The widespread use of contraception has led to increased violence and aggression against women, Papal theologian, Fr Wojciech Giertych OP said, during his recent visit to Sydney.
The Polish Dominican priest, who was appointed Theologian to the Papal Household by Pope Benedict XVI in 2005, told The Catholic Weekly that the contraceptive mentality has distorted male sexuality, leading to violence towards women.
“Contraception is not for women, it’s for men,” Fr Giertych said during the 19 July interview at Sydney’s Notre Dame University. “It makes men egoists. It makes many of them degenerate and we’re seeing the consequences of that.”
Fr Giertych said that according to official government statistics in Italy, between 2009 and 2011, a woman was murdered every four days. He said over 80 per cent of the perpetrators were sexual partners of the victims, such as boyfriends and husbands, as well as former partners. In other countries it’s even worse he said, such as Mexico, where six women are murdered every day, as reported in L’Osservatore Romano in 2017.
“In the hearts and minds of these men there is the treating of the woman as an object to which he has a right. This deforms the male, freeing him from all responsibility.”
“When such a significance is attributed to sexuality this does not give ultimate happiness and so it functions like a drug constantly demanding more, and then this leads to violence.”
Given that the rate of women being murdered is so high, it can only be assumed that many more are abused by their male partners, Fr Giertych said.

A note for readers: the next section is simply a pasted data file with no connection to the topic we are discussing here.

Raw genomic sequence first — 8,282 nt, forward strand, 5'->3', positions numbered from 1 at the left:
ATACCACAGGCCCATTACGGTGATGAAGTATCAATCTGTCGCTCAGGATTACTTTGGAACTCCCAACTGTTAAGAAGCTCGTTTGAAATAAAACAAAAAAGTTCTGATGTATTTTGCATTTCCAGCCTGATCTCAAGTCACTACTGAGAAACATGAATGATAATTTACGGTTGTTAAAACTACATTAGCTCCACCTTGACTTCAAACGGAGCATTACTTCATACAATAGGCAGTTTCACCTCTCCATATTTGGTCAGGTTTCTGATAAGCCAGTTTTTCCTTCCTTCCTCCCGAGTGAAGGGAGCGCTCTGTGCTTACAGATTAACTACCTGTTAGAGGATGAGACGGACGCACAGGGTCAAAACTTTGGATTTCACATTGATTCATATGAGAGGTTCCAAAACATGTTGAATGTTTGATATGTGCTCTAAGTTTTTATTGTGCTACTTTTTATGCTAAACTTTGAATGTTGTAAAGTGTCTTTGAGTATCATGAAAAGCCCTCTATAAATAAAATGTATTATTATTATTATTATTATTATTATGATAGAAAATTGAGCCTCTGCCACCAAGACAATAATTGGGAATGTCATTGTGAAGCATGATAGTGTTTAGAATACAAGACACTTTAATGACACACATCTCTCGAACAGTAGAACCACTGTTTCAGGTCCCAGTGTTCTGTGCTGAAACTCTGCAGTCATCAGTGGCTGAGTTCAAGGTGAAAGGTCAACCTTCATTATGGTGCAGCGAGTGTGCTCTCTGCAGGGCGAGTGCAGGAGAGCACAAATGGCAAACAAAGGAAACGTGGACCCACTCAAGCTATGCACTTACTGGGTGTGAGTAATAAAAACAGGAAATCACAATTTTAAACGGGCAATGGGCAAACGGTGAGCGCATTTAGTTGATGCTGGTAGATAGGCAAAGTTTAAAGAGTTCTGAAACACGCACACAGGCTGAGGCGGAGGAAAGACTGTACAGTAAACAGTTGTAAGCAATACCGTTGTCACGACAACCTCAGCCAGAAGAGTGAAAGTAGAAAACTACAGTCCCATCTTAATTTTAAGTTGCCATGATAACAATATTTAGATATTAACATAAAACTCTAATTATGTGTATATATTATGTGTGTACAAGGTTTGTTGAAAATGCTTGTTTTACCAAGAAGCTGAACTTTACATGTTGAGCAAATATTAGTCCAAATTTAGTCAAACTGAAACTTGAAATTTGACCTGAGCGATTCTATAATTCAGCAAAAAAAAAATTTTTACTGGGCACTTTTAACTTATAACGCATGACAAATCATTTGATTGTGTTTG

“If every four days in Italy a woman is murdered, how many are beaten, how many abused by their sexual partners?”
The introduction of the birth control pill has led to a demographic winter in many countries, he said, and to a lack of interest in marriage and fatherhood among men.
Both Blessed Paul VI and Karol Wojtyla—later St John Paul II—had predicted in 1968 that contraception would cause this distortion of human sexuality, he said.
Karol Wojtyla had been part of a group of theologians from Krakow who put together a memorandum to assist Pope Paul VI in his preparation of Humanae Vitae.
In the memorandum, Karol Wojtyla had pointed out that contraception generates egoism.
“Self mastery, self-gift and disinterestedness are eliminated for the sake of pleasurable experience, satisfaction of the senses or emotion. Such acts not only do not constitute true love, but when repeated, necessarily lead to the destruction of love,” Wojtyla wrote in 1968.
Counter to this, a respect for procreation and the mutuality in the Christian vocation that ultimately leads to sanctity encourages a growth in love between couples, Fr Giertych said. “The important thing is to grow in mutual charity, and also in chastity which serves charity.”
He rejected outright the suggestion that Humanae Vitae could be recalled in view of Pope Francis’ apostolic exhortation, Amoris Laetitia.
“Basically this cannot be done,” he said. “We’re not to change the teaching of the Church. Furthermore, Amoris Laetitia doesn’t provide the grounds for reinterpreting Humanae Vitae.”
He also said Amoris Laetitia is primarily a pastoral document.
“We shouldn’t treat it as a major doctrinal statement… It’s a pastoral conversation rather than a precise clarification of doctrine.”
Fr Giertych was in Australia to attend the 1968 Conference held by the Dawson Society in Perth, where he presented a paper on Humanae Vitae. He delivered the same paper for staff and students of Notre Dame University during his brief stay in Sydney.
Read the rest of Catherine Sheehan’s interview with Fr Giertych here: The Polish Dominican priest whose watch is the Papacy